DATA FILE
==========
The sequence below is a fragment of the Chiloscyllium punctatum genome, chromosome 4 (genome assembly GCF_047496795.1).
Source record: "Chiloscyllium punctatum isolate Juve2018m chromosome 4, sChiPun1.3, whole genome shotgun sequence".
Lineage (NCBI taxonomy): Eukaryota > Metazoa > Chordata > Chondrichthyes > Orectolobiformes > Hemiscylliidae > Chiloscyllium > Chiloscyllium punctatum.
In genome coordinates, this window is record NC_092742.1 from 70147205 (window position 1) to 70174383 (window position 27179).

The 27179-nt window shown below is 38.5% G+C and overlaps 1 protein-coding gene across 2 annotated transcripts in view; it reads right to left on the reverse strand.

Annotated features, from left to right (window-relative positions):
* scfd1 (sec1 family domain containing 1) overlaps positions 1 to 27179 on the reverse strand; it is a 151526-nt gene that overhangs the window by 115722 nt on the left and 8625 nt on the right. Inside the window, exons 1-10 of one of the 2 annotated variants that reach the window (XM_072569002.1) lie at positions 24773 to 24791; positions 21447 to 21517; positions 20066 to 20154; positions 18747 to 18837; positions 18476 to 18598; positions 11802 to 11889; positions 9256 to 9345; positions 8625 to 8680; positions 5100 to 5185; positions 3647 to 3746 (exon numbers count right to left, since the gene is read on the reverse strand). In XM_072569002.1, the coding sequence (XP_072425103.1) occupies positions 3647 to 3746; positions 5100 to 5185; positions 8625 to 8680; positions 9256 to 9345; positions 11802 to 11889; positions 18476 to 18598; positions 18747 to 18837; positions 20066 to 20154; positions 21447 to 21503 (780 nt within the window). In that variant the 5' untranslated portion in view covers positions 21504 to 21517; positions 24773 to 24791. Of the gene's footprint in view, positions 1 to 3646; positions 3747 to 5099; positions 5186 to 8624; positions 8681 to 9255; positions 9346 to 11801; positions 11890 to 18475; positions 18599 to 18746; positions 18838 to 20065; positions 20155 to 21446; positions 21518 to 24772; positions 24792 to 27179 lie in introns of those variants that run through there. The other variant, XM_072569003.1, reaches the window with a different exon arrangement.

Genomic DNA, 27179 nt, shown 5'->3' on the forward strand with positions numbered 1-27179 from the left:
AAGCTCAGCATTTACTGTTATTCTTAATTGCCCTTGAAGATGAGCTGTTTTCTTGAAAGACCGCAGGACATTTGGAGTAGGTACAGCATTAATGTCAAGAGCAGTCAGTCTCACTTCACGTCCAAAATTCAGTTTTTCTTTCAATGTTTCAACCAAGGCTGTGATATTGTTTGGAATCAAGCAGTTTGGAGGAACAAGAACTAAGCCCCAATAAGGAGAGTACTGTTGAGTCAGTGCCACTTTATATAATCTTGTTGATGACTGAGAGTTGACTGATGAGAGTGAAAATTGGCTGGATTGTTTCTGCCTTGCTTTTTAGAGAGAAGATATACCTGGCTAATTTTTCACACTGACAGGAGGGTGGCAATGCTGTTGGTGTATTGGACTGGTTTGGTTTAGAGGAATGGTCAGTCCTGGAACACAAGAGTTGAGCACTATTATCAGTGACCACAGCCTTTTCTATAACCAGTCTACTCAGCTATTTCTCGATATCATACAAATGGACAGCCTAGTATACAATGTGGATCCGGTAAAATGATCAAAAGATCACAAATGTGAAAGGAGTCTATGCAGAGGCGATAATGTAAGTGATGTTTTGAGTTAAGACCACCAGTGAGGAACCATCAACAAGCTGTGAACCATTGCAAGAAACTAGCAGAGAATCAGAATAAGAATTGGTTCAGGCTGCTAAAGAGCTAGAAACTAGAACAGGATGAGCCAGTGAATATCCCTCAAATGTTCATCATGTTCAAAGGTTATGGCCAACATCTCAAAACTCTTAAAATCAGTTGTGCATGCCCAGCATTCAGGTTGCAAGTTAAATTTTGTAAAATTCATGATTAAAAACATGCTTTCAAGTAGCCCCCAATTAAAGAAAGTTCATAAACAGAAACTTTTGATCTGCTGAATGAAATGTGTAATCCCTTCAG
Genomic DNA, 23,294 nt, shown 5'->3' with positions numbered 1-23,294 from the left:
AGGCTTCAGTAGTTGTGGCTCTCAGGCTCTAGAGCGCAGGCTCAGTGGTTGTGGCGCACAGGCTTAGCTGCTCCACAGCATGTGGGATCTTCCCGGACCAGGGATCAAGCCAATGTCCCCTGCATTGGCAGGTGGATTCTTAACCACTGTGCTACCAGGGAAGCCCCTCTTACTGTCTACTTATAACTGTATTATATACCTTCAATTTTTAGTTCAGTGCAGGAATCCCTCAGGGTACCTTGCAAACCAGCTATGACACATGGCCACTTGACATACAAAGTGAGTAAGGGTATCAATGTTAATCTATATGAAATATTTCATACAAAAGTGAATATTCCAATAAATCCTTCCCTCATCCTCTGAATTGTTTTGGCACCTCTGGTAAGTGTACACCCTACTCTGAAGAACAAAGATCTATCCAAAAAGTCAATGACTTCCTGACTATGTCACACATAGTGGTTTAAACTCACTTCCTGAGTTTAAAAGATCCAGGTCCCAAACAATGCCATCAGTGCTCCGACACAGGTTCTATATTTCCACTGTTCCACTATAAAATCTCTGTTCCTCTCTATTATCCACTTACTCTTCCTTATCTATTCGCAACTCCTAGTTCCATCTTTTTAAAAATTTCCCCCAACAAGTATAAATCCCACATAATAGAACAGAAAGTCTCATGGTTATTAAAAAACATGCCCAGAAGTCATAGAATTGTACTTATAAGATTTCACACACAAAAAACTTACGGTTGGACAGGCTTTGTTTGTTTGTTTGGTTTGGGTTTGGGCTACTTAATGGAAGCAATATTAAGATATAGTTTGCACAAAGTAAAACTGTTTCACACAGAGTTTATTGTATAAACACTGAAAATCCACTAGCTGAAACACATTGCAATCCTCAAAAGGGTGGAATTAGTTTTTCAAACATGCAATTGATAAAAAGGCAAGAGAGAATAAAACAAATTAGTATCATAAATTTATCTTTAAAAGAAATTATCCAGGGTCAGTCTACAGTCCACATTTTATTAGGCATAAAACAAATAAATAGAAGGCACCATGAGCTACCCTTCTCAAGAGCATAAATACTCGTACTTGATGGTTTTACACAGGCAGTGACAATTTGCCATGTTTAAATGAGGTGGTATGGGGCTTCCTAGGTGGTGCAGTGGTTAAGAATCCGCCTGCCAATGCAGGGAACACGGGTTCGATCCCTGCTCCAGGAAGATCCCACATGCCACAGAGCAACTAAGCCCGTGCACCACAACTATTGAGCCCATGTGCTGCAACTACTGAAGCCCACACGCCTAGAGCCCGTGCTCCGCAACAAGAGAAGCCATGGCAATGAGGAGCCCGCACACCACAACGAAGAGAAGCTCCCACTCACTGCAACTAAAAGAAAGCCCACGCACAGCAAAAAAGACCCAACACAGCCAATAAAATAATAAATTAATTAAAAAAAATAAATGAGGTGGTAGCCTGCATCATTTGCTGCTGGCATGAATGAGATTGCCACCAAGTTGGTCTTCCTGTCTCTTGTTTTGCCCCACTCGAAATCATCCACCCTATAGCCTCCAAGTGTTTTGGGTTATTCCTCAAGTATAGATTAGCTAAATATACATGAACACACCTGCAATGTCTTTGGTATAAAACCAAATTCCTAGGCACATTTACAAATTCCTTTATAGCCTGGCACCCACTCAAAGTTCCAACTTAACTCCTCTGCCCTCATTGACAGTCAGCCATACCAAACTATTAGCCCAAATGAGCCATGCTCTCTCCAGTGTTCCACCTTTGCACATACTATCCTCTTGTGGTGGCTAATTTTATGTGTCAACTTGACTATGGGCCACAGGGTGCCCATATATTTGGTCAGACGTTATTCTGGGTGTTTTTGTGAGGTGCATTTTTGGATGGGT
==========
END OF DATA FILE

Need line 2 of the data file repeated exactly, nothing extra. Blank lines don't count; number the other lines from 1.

Source record: "Chiloscyllium punctatum isolate Juve2018m chromosome 4, sChiPun1.3, whole genome shotgun sequence".